- Listen carefully. Pay attention to pronunciation, vocabulary, and sentence structures. Your book learning is going to lean a little too much towards formal Thai. You want to be polite, but speak like a local – try to strike that balance.
Be clear about your language learning goals, and be intentional about how to achieve them
I asked my then Thai tutor if it was time for me to learn to read Thai.
“I don’t think you’re ready.”
That was that – case closed. She’s a tutor, she surely knows better than me.
But here was the problem:
My goal was and is to speak Thai like a Thai person. It might take several years, but that’s what I’m gunning for.
But I never told her that.
She probably thought holding a basic conversation was my only goal, which would put me ahead of most Thai expats, and for that, yes, learning to read is not necessary.
Reading well helps to speak well… a lot
You don’t have to read well in order to speak well (I’ll address that common objection in a bit), but it sure helps.
Here’s how learning to read Thai helps you speak better:
- You learn how to accurately pronounce every vowel and consonant. There are 44 consonants and 28 vowels – many of which don’t map to the Roman alphabet.
- It’s easier to remember the right tone for each word. There are 5 tones in Thai, and you can determine the tone of a word based on how it’s written – with very few exceptions. So, reading drills the right tones into your head.
- You have more opportunities to practice. Now you can text message Thai people, read menus, and read stories (okay, that last one might take some time… but you can eventually).
I’ve probably spent 100+ hours practicing reading and writing, and while I’m good, there’s still room for improvement.
But the investment is well-worth it – my only mistake was not learning to read earlier.
Now, back to the common objection about not needing to read well to speak well.
There are people who speak Thai better than me who can’t read Thai. But just because it’s possible doesn’t mean it’s advisable.
If you played a barefoot LeBron James in a 1-on-1 game, you would get crushed. Would you say, “Based on this, I shouldn’t wear sneakers when playing basketball.”
Of course not!
Some people are naturally gifted at learning languages and/or they put a lot of time into learning Thai.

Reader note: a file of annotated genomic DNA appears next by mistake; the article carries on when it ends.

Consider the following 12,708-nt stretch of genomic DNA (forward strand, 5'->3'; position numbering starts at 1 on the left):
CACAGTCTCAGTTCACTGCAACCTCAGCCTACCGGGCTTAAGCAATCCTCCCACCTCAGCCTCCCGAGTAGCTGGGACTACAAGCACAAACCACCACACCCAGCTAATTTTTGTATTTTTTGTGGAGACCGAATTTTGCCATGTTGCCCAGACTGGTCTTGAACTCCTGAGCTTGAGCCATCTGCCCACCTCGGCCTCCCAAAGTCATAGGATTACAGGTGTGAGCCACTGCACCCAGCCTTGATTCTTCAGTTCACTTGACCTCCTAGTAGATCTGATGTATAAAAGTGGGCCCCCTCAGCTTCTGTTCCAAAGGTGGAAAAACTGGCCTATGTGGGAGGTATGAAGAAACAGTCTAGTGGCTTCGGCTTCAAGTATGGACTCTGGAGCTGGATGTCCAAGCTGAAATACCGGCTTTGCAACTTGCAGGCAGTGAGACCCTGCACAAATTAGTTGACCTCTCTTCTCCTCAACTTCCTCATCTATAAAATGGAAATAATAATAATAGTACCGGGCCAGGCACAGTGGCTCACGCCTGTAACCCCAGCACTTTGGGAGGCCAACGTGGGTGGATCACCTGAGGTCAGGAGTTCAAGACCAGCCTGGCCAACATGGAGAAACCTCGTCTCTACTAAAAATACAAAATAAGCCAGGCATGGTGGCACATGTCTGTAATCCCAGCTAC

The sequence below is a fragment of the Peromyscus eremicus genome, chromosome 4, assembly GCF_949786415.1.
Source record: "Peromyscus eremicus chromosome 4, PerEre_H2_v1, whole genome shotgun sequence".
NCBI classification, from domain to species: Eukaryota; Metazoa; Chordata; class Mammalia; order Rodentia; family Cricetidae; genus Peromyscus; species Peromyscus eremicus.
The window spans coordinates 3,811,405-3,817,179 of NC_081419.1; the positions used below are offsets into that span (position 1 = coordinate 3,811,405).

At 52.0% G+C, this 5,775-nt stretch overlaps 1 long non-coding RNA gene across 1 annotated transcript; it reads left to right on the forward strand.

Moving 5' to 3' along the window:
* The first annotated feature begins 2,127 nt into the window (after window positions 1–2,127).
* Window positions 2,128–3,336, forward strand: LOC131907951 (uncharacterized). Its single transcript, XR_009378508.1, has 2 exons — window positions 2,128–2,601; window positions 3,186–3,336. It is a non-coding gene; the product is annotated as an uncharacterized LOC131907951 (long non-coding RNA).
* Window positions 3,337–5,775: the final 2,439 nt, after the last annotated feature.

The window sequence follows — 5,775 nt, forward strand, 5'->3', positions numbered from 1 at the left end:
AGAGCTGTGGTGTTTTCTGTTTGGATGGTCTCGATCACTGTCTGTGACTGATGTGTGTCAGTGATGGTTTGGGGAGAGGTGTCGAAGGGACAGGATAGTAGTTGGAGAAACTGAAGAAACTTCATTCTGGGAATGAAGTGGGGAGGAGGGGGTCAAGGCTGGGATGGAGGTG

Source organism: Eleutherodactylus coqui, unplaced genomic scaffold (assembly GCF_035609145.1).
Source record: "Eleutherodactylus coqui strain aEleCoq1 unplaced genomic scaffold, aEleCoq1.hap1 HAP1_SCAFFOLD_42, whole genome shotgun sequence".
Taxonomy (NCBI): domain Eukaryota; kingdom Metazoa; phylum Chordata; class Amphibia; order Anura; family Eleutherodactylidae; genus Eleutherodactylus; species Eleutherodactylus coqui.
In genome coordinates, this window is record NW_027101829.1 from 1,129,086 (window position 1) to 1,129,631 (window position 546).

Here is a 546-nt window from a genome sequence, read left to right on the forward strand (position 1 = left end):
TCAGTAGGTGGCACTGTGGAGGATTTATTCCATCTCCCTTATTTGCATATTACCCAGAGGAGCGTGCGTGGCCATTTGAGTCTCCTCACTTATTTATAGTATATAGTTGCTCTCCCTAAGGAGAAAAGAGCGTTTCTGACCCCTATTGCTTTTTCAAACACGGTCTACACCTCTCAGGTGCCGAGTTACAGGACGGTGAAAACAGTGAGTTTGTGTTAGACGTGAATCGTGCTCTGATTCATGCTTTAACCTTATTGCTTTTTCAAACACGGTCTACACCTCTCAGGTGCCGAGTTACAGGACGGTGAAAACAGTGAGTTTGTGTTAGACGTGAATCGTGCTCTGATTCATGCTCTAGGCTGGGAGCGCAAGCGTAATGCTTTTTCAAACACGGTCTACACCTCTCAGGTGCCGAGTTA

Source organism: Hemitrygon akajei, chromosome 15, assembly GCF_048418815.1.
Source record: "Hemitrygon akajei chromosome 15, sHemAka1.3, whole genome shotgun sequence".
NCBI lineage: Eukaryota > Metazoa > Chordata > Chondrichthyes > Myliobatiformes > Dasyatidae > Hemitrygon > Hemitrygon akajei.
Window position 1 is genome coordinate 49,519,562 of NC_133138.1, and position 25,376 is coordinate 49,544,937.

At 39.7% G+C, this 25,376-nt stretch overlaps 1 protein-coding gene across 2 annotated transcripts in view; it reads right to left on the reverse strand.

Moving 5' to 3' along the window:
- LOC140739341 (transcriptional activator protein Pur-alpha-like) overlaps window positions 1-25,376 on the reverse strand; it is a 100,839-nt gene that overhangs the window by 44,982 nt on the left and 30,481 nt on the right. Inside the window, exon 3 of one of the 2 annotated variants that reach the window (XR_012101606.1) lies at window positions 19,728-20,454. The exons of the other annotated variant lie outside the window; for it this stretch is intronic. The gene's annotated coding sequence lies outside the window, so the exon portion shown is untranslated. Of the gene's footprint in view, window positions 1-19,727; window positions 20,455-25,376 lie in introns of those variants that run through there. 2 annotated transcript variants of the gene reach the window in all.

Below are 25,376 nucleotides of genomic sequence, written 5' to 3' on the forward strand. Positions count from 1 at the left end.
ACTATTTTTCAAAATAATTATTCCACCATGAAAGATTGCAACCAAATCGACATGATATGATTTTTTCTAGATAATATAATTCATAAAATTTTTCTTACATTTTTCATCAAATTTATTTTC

I’m confident these people would speak even better if they learned to read.
Don’t want to spend 100+ hours on reading? Just 10 hours will be a game changer… with the right course.
I highly recommend Learn Thai from a White Guy. (This isn’t an affiliate link.)
Talk to those who have done what you want to do
“You’re the first one to take me up on the offer.”
I couldn’t believe what I was hearing.
I was talking to Brett Whiteside, the founder of Learn Thai from a White Guy.
I bought one of his tools, called Faking Fluency, on a Black Friday. Fifty-percent off, down to $48.50 – for a full year. But Brett was offering something even more valuable as a “throw-in” – a free 20 minute call with him. To me, if the tool was any good, that would be the bonus (it was good).
And for some reason, nobody else was taking him up on the call.
Brett gave me some great advice on learning Thai on that call. He told me to take greater control of the learning process with my teachers, and make sure we were focusing on what’s needed in my situation.
This might seem obvious, but it’s all too easy to buy sessions with a tutor and allow them to take you through their regular courses.
They know best.
There’s a couple of issues:
- You’re only paying for the lessons. Creating a customized course for you takes extra work – that costs time (money). I think customization is a good optional add-on for language students, but a lot of tutors don’t offer that – I digress…
- The tutor hasn’t shared a similar journey to you if they’re a native speaker. Overall, it’s best to learn from a native speaker – who is a trained teacher – as they speak the language perfectly and explain most things well. But don’t forget that there’s the question of how to learn. A non-native speaker who reached fluency (or is getting there) is a good source for “strategic” considerations.
Final (for now) thoughts
What learning my first language has taught me is that you’re never done learning how to learn a language until you speak like a native.
Until then, you’re discovering undeniable truths (learn the script!!), figuring out how you learn best, and figuring out how to rack up the hours.
And trust me, you have to Rack. Up. Hours.
My parting advice is get started and keep at it.
“Thanks for the cliché.”
But here’s the thing:
Learning a language is like anything.
You’re going to suck at first.
But then you get better and you fall in love with the process.
The pain/frustration of learning leads to the pleasure of reading, writing, and speaking.
Like how the pain of exercising leads to the pleasure of having hit the gym. And then you start appreciating the work because the connection is established.
(Feel free to substitute something for working out – the point still stands).
You just gotta stay in the game long enough to get to that point.